Over time this heightened perception contributes to a deeper understanding of ourselves. We learn more about our tendencies and preferences, and patterns in our behavior (with certain people, in certain settings, at certain moments) begin to reveal themselves. We can then capitalize on these patterns, exploiting those that work to our advantage and challenging (or avoiding) those that work to our disadvantage.

3. Committment to Personal Change

At some level self-coaching is all about change. Changing how we spend our time so we’re more fulfilled, and changing our behavior so we’re more effective. Doing more of what’s working in our lives, and doing less of–or stopping entirely–what’s not helping us reach our desire results.  We may even want to change the direction of our lives in a more comprehensive way, and all large changes result from a series of small smart steps using the Plus1 performance technique.

4.  Clarity of Personal Values and Vision 

Our self-coaching efforts occur within a context defined by our personal values and our vision for ourselves. If self-coaching is a sequence of steps to help us effect positive change in our lives, then our values and our vision are the source of meaning and purpose in our lives, the underlying rationale for the changes we seek to make.

It’s important at the very beginning of self-coaching to identify the critical values that drive our action and to establish a vision of the future. Where you want to be after your self-coaching experience? Values and vision are the underpinning for self-coaching success because they ground us in what is important in our lives and where we we want to go. These values and vision will be rechecked through your self-coaching actives and will be refined by the end of your experience. Although we will be working on many of the elements that roll-up into a vision or provide clarity on your priority values in life through smart-step activities and structured exercises I think having an overall direction and “big picture” for self-coaching  is critical for your success.

Self-Coaching Challenge: Over the next week reflect on these 4 elements for Self-Coaching. Use the scale 1 -not ready to 10 absolutely ready. After your evaluation commit to either finding a coach to get get you started or if you are ready for self-coaching do something to get started, like reading articles or a book on self-coaching.  

Inspiring Quote On Effort By Coach Wooden

 Fundamental Purpose  in Life

“The goal in life is just the same as in basketball: make the effort to do the best you are capable of doing – in marriage, at your job, in the community, for your country. Make the effort to contribute in whatever way you can.

You may do it materially or with time, ideas, or work. Making the effort to contribute is what counts. The effort is what counts in everything.”

This is one of Coach Wooden’s core constructive living principles. Life is about making the effort to do the best we are capable of doing. Constructive action through effort is the driving force of living on purpose. Never give-up is  everything. Period.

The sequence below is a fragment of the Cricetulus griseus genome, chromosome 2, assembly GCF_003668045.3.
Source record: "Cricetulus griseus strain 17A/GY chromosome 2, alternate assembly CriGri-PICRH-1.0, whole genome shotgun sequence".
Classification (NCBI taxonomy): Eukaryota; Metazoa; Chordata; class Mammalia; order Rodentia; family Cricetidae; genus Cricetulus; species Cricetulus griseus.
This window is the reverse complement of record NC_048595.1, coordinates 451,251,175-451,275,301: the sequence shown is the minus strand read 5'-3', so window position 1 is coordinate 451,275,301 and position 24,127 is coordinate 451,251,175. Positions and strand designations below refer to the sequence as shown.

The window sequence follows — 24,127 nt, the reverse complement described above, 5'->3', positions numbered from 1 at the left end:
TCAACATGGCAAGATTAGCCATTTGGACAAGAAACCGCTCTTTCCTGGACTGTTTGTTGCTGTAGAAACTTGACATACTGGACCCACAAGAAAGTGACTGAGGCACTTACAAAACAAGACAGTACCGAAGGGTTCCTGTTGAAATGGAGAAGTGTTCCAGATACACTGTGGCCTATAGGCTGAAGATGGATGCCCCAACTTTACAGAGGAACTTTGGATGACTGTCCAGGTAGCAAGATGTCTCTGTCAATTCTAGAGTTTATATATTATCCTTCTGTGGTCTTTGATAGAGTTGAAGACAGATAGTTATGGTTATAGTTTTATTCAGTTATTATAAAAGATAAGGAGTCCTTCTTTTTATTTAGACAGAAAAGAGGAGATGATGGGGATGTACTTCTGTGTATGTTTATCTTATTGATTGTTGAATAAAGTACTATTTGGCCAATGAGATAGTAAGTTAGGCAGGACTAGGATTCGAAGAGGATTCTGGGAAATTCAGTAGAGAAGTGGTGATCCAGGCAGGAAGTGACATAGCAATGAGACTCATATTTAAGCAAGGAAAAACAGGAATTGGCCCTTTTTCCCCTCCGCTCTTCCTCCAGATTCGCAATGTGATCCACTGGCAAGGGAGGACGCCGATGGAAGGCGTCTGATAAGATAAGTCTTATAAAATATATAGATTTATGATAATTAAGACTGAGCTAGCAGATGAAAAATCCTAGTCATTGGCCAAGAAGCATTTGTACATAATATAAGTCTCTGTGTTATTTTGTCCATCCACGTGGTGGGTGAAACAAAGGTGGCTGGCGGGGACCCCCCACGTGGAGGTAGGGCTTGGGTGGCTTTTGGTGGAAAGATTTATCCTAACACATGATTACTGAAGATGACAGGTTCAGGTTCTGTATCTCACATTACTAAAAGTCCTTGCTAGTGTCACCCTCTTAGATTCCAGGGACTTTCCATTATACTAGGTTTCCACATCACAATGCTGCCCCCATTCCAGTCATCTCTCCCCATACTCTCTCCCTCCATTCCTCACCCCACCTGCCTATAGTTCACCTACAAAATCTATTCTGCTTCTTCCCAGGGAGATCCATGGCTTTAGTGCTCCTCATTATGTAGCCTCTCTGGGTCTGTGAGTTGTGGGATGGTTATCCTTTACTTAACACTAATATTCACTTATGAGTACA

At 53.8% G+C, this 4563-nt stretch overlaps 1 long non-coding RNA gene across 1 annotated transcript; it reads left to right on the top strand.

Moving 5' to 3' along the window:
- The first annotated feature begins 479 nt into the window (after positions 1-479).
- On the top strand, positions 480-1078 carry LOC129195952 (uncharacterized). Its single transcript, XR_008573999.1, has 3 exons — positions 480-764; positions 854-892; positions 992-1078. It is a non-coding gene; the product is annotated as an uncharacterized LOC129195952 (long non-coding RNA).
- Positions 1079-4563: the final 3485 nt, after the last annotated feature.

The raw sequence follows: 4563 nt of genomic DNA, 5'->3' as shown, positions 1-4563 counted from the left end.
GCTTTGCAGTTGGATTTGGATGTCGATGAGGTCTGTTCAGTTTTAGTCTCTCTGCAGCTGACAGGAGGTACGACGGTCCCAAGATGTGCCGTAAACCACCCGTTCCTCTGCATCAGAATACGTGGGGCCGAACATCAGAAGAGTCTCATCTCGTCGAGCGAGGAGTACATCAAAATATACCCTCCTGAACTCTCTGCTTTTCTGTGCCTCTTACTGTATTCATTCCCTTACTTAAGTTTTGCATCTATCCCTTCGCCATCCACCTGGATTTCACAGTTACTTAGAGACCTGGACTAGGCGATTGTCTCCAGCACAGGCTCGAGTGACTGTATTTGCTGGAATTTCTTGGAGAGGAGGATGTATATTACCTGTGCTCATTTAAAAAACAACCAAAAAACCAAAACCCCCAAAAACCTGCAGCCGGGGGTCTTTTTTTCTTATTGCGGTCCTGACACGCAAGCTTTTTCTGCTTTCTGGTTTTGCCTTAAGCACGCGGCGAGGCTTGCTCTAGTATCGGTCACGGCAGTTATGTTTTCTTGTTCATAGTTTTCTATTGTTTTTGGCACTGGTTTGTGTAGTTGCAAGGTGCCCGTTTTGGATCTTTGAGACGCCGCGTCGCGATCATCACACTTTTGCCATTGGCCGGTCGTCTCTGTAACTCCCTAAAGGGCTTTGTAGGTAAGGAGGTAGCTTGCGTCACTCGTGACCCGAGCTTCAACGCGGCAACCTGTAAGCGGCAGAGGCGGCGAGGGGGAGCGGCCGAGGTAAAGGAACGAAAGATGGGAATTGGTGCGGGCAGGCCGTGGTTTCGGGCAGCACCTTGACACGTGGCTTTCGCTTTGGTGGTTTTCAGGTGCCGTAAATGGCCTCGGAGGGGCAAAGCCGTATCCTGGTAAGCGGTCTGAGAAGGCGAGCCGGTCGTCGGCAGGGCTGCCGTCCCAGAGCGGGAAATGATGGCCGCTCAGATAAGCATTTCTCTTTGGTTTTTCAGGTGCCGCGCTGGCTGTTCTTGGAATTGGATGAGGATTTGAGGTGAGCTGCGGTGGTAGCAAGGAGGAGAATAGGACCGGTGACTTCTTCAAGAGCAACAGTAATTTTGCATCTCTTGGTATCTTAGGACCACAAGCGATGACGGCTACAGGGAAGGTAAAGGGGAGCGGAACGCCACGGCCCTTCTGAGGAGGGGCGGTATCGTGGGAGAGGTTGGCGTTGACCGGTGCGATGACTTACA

Don’t worry about how smart you are, or how educated you are, whether you’re winning or losing, failing or succeeding. The one thing that counts is your effort. If you do the best you can do, then you have succeeded in living a meaningful life.

Inspiration:The Story of Misty Copeland–A life of Struggle and Thriving to be the Best You Can Be.

Misty Copeland, principal dancer at the prestigious American Ballet Theatre is a case study on never giving-up and overcoming negativity to be a great ballerina. Copeland is an American ballet dancer for American Ballet Theatre, one of the three leading classical ballet companies in the United States. Her style, grace, passion, and skills have gotten her […]

Misty Copeland, principal dancer at the prestigious American Ballet Theatre is a case study on never giving-up and overcoming negativity to be a great ballerina. Copeland is an American ballet dancer for American Ballet Theatre, one of the three leading classical ballet companies in the United States. Her style, grace, passion, and skills have gotten her to the top, and made her the 1st African-American woman to be promoted in the ABT’s 75-year history! Breaking barriers indeed… See more at
“” The best piece of advice that I remember probably on a daily basis is to accept everything about me that is different. That is what makes me special…The path to your success is not as fixed and inflexible as you think.” Misty Copeland For those that don’t know the story of Misty Copeland and are struggling with obstacles and difficulties in life you are missing many lessons of how self-belief, learning , effort and perseverance begin with mental toughness, thriving and growing in life.Tom Ashbroke in his podcast On Point with Misty Copeland has produced an amazing 1 hour of insights, reflection and triumph of mind-body insights, racism and mindsets for discovering, accepting and acting on your gifts and strengths in living a life on purpose.https://www.npr.org/player/embed/523980570/523980581

Inspiration:The Story of Misty Copeland–A life of Struggle and Thriving to be the Best You Can Be.

Misty Copeland, principal dancer at the prestigious American Ballet Theatre is a case study on never giving-up and overcoming negativity to be a great ballerina. Copeland is an American ballet dancer for American Ballet Theatre, one of the three leading classical ballet companies in the United States. Her style, grace, passion, and skills have gotten her to the top, and made her the 1st African-American woman to be promoted in the ABT’s 75-year history! Breaking barriers indeed… See more at